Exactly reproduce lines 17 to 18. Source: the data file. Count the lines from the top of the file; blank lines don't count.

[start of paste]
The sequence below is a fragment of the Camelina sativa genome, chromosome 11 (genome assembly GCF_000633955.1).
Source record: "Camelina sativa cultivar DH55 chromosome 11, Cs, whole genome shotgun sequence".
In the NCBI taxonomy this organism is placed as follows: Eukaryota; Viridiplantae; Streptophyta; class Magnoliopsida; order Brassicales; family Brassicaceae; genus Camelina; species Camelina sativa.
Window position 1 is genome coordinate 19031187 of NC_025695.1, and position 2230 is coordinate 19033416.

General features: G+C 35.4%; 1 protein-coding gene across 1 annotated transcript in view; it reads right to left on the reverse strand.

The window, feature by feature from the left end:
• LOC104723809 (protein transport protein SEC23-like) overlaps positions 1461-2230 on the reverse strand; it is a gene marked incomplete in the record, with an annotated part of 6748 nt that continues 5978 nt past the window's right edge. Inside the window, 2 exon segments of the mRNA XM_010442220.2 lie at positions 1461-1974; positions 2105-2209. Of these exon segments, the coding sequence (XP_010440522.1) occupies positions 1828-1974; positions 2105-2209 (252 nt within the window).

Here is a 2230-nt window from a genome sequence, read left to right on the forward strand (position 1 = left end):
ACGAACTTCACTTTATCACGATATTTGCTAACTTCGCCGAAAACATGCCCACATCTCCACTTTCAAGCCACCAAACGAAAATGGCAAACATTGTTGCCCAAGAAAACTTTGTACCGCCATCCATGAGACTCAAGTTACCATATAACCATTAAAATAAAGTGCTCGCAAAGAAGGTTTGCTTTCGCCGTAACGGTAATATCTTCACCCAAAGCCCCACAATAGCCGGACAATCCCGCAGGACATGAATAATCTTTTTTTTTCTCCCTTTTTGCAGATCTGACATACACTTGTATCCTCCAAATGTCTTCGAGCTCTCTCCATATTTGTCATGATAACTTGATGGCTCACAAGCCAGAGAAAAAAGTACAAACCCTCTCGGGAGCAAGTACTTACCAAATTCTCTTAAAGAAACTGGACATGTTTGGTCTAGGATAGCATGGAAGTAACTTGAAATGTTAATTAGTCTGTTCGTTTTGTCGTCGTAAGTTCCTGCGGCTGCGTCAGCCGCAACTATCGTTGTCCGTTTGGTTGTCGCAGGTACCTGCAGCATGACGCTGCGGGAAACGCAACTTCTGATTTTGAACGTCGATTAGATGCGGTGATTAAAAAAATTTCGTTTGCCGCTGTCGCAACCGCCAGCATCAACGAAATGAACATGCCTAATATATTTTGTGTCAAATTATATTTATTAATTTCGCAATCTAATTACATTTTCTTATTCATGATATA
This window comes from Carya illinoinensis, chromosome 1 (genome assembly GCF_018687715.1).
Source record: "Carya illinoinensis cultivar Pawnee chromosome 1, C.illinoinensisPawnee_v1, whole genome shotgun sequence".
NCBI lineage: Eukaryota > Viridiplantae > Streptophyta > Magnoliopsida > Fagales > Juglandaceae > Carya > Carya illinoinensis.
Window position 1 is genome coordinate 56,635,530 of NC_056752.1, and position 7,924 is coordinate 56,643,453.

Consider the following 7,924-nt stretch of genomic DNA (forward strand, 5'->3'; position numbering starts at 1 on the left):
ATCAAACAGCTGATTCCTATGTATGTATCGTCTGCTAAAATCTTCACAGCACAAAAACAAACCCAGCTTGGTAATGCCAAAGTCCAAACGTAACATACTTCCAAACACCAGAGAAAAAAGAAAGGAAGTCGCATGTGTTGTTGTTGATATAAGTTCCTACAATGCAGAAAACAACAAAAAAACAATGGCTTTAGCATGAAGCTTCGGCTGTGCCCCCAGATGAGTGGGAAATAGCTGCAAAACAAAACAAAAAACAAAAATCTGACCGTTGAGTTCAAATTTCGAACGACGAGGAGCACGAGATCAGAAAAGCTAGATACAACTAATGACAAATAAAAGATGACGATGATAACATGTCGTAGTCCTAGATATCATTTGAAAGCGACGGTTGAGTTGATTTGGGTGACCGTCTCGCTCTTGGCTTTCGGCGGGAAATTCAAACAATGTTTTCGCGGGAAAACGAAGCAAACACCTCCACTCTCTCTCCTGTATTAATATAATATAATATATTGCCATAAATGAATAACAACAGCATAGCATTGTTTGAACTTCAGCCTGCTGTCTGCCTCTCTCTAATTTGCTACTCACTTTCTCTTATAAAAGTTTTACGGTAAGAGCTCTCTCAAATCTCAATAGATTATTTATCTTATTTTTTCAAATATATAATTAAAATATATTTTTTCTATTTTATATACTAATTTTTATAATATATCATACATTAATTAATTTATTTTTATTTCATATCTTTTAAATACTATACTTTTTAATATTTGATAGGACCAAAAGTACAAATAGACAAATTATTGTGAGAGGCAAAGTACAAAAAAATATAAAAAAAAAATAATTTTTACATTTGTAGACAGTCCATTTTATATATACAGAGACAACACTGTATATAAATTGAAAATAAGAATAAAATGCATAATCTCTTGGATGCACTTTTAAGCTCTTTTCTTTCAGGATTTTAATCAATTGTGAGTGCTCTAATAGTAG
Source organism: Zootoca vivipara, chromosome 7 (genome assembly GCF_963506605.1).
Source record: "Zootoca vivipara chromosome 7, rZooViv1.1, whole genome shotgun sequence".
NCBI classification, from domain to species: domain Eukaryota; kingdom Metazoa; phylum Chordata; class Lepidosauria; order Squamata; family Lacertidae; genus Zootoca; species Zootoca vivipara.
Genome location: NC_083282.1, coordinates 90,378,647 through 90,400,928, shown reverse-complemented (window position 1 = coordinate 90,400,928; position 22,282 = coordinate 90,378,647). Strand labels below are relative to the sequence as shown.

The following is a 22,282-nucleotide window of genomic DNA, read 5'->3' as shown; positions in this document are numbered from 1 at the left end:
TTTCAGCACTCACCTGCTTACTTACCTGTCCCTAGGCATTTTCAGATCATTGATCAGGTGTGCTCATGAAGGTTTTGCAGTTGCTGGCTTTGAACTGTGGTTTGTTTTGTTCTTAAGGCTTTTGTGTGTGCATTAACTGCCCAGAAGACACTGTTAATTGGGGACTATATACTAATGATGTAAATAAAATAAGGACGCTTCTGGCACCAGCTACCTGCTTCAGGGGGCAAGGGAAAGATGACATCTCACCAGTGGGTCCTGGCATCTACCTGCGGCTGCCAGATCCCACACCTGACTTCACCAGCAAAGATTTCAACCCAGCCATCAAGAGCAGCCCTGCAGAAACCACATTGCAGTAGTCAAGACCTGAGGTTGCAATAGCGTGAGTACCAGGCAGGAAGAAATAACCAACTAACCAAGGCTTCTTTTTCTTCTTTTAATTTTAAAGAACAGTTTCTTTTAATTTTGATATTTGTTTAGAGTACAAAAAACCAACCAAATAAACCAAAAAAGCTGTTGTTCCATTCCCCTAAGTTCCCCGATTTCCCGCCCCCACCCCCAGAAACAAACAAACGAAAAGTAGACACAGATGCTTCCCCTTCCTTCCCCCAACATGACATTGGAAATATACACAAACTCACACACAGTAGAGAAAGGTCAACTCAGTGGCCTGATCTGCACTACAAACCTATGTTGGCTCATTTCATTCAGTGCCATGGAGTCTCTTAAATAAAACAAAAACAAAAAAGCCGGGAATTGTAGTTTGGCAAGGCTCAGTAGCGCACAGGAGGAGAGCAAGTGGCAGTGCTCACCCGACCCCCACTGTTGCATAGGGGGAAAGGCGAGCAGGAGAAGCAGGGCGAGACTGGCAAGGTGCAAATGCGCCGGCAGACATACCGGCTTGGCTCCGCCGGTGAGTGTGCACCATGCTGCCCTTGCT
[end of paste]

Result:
Source record: "Zootoca vivipara chromosome 7, rZooViv1.1, whole genome shotgun sequence".
NCBI classification, from domain to species: domain Eukaryota; kingdom Metazoa; phylum Chordata; class Lepidosauria; order Squamata; family Lacertidae; genus Zootoca; species Zootoca vivipara.